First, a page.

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INL recognized for waste-to-biodiesel process

By Erin Voegele | May 31, 2010
Posted July 21, 2010, at 12:54 p.m. CST

An advanced biodiesel project developed by researchers at Idaho National Laboratory has been selected by R&D Magazine to receive a 2010 R&D 100 award. The annual competition, which recognizes outstanding technology developments with promising commercial potential, has been held by R&D Magazine since 1962.

INL was recognized for its Supercritical Solid Catalyst process, which converts waste feedstocks with up to 100 percent free fatty acid content into ASTM-quality biodiesel. According to Chemical Engineer Daniel Ginosar and Chemist Robert Fox, INL researchers leading the project, the SSC process has been specifically designed to take advantage of low-value waste feedstock, such as brown and black grease, waste fats, oil and greases (FOG), municipal waste water and similar waste streams. "We can use up to 100 percent free fatty acid feedstock without any additional pretreatment," Ginosar said.

SSC is a continuous process during which the oil or fat feedstock is mixed with alcohol and nontoxic supercritical fluid solvents, Ginosar said. In a single fluid phase, the resulting mixture is then passed over a solid catalyst to transform the free fatty acids into methyl esters. The process produces significantly less waste water than traditional biodiesel processes, and results in a glycerol byproduct that is not contaminated with any acids or bases, Ginosar said.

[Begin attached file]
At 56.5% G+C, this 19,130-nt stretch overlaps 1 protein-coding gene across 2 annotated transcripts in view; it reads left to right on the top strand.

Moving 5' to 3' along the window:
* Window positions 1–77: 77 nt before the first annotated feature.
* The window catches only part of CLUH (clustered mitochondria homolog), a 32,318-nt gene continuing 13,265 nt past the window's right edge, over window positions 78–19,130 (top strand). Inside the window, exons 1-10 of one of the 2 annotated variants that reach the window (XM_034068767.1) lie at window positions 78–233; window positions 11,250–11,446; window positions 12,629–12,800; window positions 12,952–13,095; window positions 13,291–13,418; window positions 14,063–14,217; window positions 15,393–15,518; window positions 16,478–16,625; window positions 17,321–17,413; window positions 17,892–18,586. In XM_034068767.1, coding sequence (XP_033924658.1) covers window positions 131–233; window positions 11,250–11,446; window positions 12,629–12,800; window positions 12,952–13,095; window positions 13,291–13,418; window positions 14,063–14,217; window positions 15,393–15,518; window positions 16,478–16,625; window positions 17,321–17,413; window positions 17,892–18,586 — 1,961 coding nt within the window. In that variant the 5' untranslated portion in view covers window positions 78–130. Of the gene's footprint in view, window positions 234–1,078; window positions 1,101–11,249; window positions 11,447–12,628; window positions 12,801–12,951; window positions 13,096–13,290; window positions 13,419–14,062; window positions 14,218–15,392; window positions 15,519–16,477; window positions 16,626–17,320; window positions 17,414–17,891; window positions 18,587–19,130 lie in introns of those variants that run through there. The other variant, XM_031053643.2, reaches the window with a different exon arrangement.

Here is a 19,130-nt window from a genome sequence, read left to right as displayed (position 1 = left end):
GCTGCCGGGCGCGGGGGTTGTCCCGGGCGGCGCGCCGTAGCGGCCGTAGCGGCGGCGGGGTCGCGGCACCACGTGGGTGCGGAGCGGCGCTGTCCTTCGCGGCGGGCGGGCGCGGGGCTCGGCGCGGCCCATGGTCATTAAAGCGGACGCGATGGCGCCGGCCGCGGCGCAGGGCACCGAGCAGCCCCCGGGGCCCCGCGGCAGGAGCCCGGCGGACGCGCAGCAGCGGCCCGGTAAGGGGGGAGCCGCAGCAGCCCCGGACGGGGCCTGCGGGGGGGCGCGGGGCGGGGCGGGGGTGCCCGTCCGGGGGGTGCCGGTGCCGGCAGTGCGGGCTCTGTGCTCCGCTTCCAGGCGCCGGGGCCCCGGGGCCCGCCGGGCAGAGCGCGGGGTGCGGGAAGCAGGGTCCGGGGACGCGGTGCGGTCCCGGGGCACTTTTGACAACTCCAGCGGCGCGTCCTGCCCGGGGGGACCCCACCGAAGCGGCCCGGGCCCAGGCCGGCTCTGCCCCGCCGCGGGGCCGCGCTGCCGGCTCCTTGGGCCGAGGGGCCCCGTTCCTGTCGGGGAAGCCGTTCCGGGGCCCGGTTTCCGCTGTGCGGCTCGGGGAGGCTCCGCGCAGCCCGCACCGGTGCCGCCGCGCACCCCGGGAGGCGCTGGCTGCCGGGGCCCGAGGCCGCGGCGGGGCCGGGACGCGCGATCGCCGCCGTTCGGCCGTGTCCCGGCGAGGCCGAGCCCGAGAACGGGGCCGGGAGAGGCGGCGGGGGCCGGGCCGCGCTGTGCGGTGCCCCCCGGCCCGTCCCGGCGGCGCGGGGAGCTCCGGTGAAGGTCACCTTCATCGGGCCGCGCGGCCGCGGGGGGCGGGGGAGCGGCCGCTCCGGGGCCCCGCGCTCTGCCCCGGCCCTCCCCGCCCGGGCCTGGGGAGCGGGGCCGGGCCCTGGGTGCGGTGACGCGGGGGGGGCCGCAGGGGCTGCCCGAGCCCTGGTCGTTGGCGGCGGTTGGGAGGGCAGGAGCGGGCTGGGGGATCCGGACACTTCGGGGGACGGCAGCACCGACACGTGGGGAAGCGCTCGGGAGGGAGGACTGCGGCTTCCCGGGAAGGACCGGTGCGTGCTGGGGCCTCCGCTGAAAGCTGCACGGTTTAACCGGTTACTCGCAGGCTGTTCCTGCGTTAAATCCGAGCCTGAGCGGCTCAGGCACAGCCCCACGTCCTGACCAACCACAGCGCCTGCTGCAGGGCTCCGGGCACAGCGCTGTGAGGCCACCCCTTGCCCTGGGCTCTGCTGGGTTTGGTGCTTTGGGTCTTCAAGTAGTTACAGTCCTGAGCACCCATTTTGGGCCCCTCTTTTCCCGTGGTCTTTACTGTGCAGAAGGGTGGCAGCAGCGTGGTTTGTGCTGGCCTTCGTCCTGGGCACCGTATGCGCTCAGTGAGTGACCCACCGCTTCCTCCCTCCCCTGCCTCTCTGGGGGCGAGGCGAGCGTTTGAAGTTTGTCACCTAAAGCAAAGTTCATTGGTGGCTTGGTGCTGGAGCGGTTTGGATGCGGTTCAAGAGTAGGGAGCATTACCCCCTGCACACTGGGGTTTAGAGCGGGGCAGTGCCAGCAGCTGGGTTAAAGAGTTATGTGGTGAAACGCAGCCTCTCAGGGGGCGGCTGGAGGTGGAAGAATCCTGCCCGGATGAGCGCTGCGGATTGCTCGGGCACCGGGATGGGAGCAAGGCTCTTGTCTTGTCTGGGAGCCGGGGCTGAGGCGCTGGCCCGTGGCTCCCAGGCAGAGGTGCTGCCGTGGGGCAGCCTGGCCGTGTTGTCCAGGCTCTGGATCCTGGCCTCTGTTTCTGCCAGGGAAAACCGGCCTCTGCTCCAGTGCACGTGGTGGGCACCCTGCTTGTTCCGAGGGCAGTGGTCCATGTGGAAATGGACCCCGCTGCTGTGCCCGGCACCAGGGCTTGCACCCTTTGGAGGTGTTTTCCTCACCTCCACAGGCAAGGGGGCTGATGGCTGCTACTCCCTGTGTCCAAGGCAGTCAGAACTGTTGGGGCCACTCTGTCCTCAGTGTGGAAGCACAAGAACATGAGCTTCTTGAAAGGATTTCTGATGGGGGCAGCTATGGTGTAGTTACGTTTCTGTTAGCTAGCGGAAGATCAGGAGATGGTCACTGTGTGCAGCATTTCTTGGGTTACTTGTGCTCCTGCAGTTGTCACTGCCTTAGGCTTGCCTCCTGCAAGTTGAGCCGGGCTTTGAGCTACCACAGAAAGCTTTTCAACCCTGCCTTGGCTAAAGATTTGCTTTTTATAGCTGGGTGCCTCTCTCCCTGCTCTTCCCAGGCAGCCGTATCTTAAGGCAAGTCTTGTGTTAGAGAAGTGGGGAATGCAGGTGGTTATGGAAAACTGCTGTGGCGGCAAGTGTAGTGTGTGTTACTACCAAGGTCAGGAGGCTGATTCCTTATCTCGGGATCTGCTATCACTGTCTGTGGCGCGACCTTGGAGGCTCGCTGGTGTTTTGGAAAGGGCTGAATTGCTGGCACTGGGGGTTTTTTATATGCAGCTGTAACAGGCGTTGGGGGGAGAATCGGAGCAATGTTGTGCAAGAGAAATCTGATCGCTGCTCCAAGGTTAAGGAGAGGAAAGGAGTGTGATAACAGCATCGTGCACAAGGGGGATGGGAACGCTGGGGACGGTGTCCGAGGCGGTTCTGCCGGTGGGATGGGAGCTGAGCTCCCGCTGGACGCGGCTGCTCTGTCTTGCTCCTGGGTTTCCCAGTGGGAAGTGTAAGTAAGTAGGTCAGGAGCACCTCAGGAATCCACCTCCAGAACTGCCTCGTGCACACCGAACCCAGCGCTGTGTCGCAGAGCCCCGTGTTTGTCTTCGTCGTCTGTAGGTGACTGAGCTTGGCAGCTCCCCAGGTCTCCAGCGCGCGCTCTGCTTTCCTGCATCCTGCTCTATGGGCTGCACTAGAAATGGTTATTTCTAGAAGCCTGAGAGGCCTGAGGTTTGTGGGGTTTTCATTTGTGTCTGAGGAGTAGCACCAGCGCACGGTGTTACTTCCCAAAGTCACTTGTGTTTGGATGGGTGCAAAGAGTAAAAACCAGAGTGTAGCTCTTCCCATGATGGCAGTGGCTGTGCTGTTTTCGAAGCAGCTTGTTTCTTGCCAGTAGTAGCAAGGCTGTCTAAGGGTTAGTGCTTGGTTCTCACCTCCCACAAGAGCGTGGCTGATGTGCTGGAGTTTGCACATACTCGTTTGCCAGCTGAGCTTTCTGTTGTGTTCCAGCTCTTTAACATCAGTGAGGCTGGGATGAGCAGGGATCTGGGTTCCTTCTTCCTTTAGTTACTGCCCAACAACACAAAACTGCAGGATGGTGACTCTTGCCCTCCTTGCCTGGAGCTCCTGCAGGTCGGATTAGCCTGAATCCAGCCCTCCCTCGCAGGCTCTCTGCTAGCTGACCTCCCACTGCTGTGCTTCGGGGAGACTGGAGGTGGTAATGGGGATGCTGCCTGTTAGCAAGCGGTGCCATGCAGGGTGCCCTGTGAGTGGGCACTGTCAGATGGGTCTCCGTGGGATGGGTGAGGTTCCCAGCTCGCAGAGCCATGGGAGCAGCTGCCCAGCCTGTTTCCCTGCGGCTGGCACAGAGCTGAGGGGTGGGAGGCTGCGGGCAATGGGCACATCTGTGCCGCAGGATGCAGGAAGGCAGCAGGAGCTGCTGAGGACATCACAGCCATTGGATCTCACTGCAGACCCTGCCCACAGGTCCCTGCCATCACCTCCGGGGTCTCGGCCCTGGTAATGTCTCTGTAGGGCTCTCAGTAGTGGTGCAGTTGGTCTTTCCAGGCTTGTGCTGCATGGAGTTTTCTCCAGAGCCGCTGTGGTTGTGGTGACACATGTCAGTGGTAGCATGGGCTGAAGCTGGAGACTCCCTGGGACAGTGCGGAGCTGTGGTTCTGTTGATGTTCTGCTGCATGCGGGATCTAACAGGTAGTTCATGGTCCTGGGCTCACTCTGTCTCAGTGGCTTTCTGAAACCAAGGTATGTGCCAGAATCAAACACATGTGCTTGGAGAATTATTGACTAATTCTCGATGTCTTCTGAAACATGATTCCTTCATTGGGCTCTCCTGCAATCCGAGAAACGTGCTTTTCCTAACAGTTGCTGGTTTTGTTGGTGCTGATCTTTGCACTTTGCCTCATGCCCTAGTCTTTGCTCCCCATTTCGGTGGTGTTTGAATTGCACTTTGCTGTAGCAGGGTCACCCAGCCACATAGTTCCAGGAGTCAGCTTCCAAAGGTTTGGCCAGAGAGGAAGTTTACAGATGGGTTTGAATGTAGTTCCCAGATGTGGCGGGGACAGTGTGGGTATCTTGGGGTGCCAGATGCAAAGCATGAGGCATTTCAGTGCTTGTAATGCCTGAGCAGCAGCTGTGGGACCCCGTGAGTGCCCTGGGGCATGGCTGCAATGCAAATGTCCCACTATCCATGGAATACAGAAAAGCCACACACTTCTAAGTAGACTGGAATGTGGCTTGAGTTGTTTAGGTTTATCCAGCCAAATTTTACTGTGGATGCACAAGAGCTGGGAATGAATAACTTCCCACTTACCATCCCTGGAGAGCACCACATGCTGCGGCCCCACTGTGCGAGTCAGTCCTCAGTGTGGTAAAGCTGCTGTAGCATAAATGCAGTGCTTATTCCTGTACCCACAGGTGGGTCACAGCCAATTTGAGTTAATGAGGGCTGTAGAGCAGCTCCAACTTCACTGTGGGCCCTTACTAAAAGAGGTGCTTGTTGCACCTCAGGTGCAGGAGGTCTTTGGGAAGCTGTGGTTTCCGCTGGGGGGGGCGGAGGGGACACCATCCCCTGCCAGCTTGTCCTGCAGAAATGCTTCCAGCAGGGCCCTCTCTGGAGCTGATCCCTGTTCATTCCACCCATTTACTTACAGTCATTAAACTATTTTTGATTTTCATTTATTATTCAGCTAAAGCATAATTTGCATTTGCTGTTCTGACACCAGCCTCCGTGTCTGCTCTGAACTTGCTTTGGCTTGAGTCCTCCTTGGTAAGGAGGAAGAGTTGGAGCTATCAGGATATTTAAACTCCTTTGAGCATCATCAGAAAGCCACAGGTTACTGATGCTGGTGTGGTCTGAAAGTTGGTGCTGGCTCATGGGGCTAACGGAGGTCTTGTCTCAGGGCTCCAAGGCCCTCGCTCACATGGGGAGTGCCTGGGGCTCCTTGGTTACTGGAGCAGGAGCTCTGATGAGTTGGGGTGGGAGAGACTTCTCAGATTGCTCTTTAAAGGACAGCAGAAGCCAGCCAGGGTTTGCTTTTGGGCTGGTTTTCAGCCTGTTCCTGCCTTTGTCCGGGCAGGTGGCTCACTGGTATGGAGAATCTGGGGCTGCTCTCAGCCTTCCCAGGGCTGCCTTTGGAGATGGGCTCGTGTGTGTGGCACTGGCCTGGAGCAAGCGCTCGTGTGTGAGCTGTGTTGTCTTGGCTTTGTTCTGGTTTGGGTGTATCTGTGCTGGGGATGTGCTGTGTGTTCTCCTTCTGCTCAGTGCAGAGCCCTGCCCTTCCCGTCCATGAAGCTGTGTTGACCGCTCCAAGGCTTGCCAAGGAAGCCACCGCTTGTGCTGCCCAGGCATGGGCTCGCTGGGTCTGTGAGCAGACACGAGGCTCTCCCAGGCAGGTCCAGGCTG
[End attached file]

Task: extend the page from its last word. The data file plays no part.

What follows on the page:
Fox and Ginosar began research on the SSC process in 1995. Although there were several starts and stops along the way, Fox said the eventual result has been a complete technology portfolio for which INL holds five patents. When the team first began to approach other researchers and those in the biodiesel industry with the process several years ago, Ginosar said most did not believe the technology would work. "But, we knew our chemistry and science was solid, and continued to press on," he continued.

The SSC process was later licensed by BioFuelBox Inc., which launched a 3,000 gallon per day demonstration-scale facility featuring INL's SSC process in 2009. According to Ginosar and Fox, that facility was highly successful in proving the commercial viability of the technology. In addition to receiving the 2010 R&D 100 award, INL's SSC process was also recognized by the World Economic Forum when BioFuelBox was recognized as a Technology Pioneer by the WEF in late 2009.

BioFuelBox's license for the SSC process has since expired, said Ginosar, and INL is actively seeking other potential licensees for the technology. While it may be possible to retrofit some existing biodiesel plants to use the SSC process, Ginosar said it's more likely that the technology will be deployed in new projects. Although the initial capital costs of a new facility employing the SSC process will be higher than those of a traditional biodiesel facility, Fox said the additional costs can be recouped over several years, primarily through the use of lower cost waste feedstocks.

A video documenting the team's SSC research is available on INL's website.

SOURCE: BIODIESEL MAGAZINE
 

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